It could be argued that the tourism businesses in many developing economies operate in the formal sector and thus are not captured in the regression model. We are unable to control for the potential influence of the informal sector on the underlying relationships due to data limitations. We acknowledge that this as one of the weaknesses of this study and an area for future study. Future researchers control for the size of the informal sector, subject to data availability, to see if the results of this study hold or not.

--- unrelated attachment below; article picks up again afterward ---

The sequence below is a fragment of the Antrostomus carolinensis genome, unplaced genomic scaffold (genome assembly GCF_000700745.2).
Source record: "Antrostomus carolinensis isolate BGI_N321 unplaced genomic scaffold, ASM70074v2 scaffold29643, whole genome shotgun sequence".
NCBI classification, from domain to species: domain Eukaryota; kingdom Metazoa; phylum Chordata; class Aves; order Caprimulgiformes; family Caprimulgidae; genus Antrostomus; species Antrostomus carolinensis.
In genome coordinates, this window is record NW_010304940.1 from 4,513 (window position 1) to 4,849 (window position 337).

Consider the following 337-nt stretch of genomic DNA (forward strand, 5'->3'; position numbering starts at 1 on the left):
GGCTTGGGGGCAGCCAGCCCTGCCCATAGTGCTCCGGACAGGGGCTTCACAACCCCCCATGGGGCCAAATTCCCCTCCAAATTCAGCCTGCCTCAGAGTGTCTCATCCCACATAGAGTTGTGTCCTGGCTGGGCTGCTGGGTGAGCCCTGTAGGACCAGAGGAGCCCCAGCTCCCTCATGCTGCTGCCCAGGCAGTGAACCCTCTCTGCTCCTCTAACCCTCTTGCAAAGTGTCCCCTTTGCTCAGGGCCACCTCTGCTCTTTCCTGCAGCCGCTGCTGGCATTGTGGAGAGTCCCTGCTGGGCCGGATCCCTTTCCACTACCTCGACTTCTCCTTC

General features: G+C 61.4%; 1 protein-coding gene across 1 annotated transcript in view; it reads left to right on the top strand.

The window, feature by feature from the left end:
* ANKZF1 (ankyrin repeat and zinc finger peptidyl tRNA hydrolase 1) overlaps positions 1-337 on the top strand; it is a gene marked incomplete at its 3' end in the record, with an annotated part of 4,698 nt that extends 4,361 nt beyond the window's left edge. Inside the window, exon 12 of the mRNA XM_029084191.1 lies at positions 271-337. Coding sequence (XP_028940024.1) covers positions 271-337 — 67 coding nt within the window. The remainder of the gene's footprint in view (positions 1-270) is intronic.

Supporting information

S4 Table. The links between external debt, size of the tourism sector, and economic policy response to the COVID-19 pandemic: The influence of extreme poverty (GDP per capita excluded).

https://doi.org/10.1371/journal.pone.0287384.s004

(DOCX)

S5 Table. The links between external debt, size of the tourism sector, and economic policy response to the COVID-19 pandemic: The influence of extreme poverty (GDP per capita and population over 65 excluded).

https://doi.org/10.1371/journal.pone.0287384.s005

(DOCX)